Largest Bank Collapse Since 2008 Just Went Down

FDIC shutters Silicon Valley Bank, seizes its assets
By Newser Editors and Wire Services
Posted Mar 10, 2023 11:40 AM CST
Largest Bank Collapse Since 2008 Just Went Down
Silicon Valley Bank was the first to deliver chip-enabled credit cards to businesses in the US.   (PRNewsFoto/Silicon Valley Bank)

The Federal Deposit Insurance Corporation seized the assets of Silicon Valley Bank on Friday, marking the largest bank failure since Washington Mutual during the height of the 2008 financial crisis. The FDIC ordered the closure of SVB and immediately took possession of all deposits at the bank. The bank had $209 billion in assets and $175.4 billion in deposits at the time of failure, the FDIC said in a statement. It was unclear how much of the deposits amount was above the $250,000 insurance limit at the moment, per the AP.

The financial health of Silicon Valley Bank had been increasingly in question this week after the bank announced plans to raise up to $1.75 billion to strengthen its capital position amid concerns about higher interest rates and the economy. CNBC reported that attempts to raise capital had failed, and that the bank had been looking to sell itself. There were also media reports that depositors were rapidly pulling funds out of the bank, potentially setting up a bank run. Shares of SVB Financial Group, the bank's parent company, plummeted nearly 70% Friday before trading was halted ahead of the Nasdaq's opening bell.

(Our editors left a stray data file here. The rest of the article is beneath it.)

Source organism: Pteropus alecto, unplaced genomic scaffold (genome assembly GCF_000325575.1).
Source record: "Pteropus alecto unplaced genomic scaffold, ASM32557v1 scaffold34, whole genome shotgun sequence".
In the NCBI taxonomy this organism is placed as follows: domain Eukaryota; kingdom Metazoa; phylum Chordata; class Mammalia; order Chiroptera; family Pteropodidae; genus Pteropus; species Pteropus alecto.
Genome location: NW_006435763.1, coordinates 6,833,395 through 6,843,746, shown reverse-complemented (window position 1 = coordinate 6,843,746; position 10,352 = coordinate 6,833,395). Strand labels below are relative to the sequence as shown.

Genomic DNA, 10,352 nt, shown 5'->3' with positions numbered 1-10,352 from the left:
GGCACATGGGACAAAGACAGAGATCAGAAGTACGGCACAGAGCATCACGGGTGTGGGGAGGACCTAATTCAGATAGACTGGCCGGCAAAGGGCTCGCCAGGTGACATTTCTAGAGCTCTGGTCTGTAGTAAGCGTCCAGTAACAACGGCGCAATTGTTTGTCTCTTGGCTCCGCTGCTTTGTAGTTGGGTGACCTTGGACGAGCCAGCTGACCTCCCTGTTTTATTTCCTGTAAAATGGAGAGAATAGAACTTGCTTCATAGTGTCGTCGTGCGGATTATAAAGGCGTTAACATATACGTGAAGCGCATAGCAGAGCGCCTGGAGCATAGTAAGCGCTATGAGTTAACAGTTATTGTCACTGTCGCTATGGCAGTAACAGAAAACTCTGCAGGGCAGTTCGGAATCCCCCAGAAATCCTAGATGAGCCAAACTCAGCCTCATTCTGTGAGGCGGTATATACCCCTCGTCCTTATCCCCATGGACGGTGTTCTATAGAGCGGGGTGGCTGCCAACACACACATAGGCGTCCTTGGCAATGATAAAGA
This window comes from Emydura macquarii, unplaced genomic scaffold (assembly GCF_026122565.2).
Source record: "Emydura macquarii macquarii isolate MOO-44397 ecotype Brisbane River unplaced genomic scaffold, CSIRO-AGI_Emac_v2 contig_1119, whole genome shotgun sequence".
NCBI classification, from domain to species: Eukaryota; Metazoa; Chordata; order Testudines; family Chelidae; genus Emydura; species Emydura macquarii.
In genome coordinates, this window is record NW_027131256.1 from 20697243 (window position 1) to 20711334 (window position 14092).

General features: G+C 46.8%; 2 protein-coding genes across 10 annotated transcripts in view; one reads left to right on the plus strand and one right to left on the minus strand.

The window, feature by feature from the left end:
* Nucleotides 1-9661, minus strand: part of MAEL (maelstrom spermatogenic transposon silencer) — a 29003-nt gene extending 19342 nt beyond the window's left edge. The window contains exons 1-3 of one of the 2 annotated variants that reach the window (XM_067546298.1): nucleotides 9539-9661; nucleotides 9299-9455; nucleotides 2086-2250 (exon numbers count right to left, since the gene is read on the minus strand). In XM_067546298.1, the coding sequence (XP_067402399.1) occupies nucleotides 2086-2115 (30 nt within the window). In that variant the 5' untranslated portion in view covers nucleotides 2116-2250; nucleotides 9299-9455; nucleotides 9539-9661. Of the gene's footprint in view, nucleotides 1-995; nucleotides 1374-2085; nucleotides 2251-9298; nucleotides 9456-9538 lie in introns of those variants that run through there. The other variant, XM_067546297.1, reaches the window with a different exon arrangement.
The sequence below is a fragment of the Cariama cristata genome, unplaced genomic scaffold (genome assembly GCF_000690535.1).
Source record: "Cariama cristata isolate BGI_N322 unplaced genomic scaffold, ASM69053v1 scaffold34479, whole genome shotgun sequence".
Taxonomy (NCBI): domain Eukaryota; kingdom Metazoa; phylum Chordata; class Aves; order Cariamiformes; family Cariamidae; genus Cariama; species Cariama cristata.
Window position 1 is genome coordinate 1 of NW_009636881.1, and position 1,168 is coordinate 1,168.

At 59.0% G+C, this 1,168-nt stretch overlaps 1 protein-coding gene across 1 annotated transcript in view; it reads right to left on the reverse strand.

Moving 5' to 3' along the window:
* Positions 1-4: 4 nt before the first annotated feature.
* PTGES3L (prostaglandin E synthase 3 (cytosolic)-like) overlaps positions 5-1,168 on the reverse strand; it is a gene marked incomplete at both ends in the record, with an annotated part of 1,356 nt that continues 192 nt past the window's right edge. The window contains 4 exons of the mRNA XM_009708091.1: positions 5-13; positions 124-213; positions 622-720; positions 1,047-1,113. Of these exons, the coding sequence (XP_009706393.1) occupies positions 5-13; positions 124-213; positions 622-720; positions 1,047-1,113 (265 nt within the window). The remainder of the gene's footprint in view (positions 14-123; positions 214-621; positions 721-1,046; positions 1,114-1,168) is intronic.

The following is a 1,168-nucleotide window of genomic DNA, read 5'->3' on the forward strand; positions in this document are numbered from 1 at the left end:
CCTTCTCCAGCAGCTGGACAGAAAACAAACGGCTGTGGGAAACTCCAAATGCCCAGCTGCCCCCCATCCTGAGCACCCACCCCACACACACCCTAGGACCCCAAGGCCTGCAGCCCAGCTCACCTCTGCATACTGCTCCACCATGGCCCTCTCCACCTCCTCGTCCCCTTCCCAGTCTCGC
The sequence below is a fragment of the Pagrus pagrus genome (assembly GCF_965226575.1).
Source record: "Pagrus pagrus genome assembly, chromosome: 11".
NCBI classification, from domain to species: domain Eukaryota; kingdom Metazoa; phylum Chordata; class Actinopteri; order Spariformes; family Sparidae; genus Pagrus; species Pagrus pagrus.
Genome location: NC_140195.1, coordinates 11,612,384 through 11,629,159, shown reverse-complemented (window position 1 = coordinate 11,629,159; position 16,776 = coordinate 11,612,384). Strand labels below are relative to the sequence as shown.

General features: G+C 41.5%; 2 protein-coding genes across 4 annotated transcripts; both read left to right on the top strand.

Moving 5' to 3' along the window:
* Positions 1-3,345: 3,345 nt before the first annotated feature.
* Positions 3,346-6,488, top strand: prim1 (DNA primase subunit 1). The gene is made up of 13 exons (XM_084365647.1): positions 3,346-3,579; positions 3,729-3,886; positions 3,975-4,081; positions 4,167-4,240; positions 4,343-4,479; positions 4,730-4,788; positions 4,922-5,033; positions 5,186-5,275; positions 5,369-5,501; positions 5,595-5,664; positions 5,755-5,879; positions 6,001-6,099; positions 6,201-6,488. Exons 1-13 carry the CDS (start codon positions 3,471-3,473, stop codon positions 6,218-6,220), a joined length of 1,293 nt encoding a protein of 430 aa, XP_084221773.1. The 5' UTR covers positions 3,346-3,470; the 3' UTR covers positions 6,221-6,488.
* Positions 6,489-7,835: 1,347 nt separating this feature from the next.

SVB wasn't a small bank: It was the 16th largest bank in the country, holding $210 billion in assets. It acted as a major financial conduit for venture capital-backed companies, which have been hit hard in the past 18 months as the Federal Reserve has raised interest rates and made riskier tech assets less attractive to investors. Venture capital-backed companies were reportedly being advised to pull at least two months' worth of "burn" cash out of Silicon Valley Bank to cover their expenses. Typically, VC-backed companies aren't profitable, and how quickly they use the cash they need to run their businesses—their so-called "burn rate"—is a typically important metric for investors.

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Silicon Valley was heavily exposed to the tech industry, and there's little chance of contagion in the banking sector as a whole, with major banks holding sufficient capital to avoid a similar situation. Diversified banks like Bank of America and JPMorgan pulled out of an early slump due to data released Friday by the Labor Department, but regional banks, particularly those with heavy exposure to the tech industry, were in decline. Yet it has been a bruising week. Shares of major banks are down this week between 7% and 12%. (More banks stories.)

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